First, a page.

Is it all in the food, or is it also things that we take in from our environment? I don't know about you, but when I was growing up I was exempt from certain conversations my parents and other adults had. These days it’s a bit different. You turn on the television, and it’s as if the conversations we were previously barred from are now the norm on "children shows." And not just the conversations, but also the behaviors as well. Society is accepting so much more, and as a result teens are absorbing that. I’m sure you could understand. Have you heard half the things these kids talk about or the way they speak? Not only to themselves but to adults and authority figures as well. No respect. So now imagine the effect that could have on a teen parent who watches those shows, and at times, with their child. That should be the time when the parent says, “You can’t watch this”, but now that rarely happens, especially with teen parents. There’s no distinction of authority. Many teen parents treat their children as companions. The problem with that is when they want to get serious their child does not take them serious, and in return becomes defiant. It’s just the same as if you had a friend who tried to boss you around, and told what to do. Would you do it? Most likely not. Another possible reason teen parents act that way is because they may have felt their parents were too strict and they don’t want to be that they.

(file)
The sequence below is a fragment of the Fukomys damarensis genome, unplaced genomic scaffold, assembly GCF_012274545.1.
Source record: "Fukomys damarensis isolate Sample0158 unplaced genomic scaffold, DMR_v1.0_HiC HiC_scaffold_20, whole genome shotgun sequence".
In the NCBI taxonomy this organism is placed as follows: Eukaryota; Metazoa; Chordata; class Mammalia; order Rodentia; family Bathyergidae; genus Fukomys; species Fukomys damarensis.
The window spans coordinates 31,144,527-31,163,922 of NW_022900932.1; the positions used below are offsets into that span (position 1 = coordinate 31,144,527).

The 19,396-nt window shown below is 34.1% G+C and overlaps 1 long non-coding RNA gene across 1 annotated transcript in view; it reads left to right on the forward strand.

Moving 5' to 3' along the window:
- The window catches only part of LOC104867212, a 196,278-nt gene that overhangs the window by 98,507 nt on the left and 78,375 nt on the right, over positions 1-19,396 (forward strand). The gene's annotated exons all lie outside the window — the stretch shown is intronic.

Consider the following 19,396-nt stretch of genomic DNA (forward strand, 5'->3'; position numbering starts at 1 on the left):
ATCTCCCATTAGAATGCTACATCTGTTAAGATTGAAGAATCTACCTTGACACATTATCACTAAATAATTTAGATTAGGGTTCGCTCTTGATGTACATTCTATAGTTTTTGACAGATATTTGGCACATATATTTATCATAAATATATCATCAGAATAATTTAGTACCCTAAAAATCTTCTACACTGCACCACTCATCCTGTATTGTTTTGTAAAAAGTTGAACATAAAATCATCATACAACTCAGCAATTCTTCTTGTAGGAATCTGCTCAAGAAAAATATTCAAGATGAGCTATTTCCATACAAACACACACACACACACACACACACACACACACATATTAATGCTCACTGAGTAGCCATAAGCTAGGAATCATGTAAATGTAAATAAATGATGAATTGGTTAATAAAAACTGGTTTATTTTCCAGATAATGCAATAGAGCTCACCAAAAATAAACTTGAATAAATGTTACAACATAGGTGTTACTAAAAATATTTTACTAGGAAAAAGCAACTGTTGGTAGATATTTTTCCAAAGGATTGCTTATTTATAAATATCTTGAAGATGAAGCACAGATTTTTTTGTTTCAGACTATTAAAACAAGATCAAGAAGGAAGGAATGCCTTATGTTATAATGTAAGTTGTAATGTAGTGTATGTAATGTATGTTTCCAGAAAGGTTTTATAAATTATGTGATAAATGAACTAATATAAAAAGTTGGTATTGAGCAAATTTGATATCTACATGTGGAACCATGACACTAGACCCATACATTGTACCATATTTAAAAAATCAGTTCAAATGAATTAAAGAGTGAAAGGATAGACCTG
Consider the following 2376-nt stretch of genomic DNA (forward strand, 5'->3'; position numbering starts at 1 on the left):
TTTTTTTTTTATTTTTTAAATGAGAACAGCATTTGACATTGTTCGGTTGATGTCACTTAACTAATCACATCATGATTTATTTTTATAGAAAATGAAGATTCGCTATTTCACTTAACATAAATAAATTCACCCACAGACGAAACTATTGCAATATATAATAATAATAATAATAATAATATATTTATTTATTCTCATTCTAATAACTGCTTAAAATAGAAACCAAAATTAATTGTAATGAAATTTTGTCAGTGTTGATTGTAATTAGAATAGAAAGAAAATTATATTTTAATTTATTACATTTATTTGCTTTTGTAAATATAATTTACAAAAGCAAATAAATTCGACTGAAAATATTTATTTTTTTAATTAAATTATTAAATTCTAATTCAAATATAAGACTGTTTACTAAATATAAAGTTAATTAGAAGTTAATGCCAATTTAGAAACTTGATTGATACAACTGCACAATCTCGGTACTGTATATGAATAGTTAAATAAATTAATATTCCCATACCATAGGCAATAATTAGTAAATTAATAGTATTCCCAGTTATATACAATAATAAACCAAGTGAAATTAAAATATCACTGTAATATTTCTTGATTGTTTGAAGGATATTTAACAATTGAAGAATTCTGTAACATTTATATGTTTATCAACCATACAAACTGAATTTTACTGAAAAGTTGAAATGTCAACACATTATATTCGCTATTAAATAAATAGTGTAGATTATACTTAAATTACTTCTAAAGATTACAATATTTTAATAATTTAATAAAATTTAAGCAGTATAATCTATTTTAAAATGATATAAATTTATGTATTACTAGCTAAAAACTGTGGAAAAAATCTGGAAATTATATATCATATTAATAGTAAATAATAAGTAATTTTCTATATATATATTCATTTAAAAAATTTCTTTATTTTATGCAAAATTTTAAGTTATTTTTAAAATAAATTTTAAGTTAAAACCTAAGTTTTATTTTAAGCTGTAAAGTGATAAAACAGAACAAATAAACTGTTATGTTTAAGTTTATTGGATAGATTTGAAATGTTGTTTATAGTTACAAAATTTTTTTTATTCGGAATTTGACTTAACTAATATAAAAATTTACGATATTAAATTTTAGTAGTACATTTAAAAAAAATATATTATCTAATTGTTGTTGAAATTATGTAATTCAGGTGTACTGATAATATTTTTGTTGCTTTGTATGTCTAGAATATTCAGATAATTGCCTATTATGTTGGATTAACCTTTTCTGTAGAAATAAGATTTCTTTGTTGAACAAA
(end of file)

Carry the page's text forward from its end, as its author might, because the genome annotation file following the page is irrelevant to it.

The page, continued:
Honestly this can go on and on. We can take a look at almost any category, and probably relate it to parenting. So how can we fix this problem? That is a very good question. I’d like finish with this. Do you all remember the “baby boomers?” Well, if you do, then think about how many of them are alive today. A lot actually, but sadly we all live and die. I mention them because we are going to be in that state very soon. We’re in a war, and if and when it ends the same thing will most likely happen. My thing is, what about all these teen pregnancies we are having? In some parts of the U.S. it’s about twenty teen pregnancies per high-school grade. That’s about eighty newborn’s a year for that school district. But as we all know those numbers can always rise and drastically effect the middle school population. And I believe it has, but not in large numbers just yet. With that said, just think of how many babies will be booming in the near future, and think of the issues I mentioned. Don’t you wonder how bad things can get? I do. I also have a way we can fix this issue, but it’s heartless. I believe to fix a problem we must start at the root. We should start with the children. Educate them vigorously on issues that have nationwide implications. And to be honest, many of them know more then we think, which isn’t very shocking. Yet schools limit the knowledge we, as adults, are allowed to give because they feel it’s too much, or not appropriate (dumb fucks, right?). We aren't in the fifties. Exposure to what was once appalling is now the norm. They have to get with the program or we are going to fail. By educating children that way we can change things. Sadly, for the much older population (forty, and up), I consider them a lost cause. They’re already set in their ways and trying to change them would be pointless, especially with all their complaining.